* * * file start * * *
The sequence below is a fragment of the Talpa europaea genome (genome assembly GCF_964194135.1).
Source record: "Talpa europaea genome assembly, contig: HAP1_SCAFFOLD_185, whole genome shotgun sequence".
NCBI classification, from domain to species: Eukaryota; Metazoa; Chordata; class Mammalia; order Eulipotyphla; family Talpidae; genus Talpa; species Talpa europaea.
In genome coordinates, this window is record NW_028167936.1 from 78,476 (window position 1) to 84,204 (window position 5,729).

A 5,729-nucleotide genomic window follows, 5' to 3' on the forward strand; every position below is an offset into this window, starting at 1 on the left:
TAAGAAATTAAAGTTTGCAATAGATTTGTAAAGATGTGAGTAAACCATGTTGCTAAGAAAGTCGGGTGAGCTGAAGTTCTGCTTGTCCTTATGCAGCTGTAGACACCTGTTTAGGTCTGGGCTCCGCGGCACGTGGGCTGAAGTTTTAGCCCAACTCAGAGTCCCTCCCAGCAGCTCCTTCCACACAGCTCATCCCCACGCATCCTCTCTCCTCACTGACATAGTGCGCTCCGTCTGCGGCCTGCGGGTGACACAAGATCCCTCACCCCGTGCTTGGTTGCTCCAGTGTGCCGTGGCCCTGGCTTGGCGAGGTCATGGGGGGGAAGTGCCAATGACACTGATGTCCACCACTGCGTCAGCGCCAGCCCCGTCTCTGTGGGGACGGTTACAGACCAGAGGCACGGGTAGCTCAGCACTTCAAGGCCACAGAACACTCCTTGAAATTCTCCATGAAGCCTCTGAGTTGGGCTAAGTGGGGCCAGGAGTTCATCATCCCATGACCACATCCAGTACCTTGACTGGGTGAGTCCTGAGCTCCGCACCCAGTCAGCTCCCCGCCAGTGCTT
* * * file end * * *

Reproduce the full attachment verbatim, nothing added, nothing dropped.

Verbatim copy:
The sequence below is a fragment of the Talpa europaea genome (genome assembly GCF_964194135.1).
Source record: "Talpa europaea genome assembly, contig: HAP1_SCAFFOLD_185, whole genome shotgun sequence".
NCBI classification, from domain to species: Eukaryota; Metazoa; Chordata; class Mammalia; order Eulipotyphla; family Talpidae; genus Talpa; species Talpa europaea.
In genome coordinates, this window is record NW_028167936.1 from 78,476 (window position 1) to 84,204 (window position 5,729).

A 5,729-nucleotide genomic window follows, 5' to 3' on the forward strand; every position below is an offset into this window, starting at 1 on the left:
TAAGAAATTAAAGTTTGCAATAGATTTGTAAAGATGTGAGTAAACCATGTTGCTAAGAAAGTCGGGTGAGCTGAAGTTCTGCTTGTCCTTATGCAGCTGTAGACACCTGTTTAGGTCTGGGCTCCGCGGCACGTGGGCTGAAGTTTTAGCCCAACTCAGAGTCCCTCCCAGCAGCTCCTTCCACACAGCTCATCCCCACGCATCCTCTCTCCTCACTGACATAGTGCGCTCCGTCTGCGGCCTGCGGGTGACACAAGATCCCTCACCCCGTGCTTGGTTGCTCCAGTGTGCCGTGGCCCTGGCTTGGCGAGGTCATGGGGGGGAAGTGCCAATGACACTGATGTCCACCACTGCGTCAGCGCCAGCCCCGTCTCTGTGGGGACGGTTACAGACCAGAGGCACGGGTAGCTCAGCACTTCAAGGCCACAGAACACTCCTTGAAATTCTCCATGAAGCCTCTGAGTTGGGCTAAGTGGGGCCAGGAGTTCATCATCCCATGACCACATCCAGTACCTTGACTGGGTGAGTCCTGAGCTCCGCACCCAGTCAGCTCCCCGCCAGTGCTT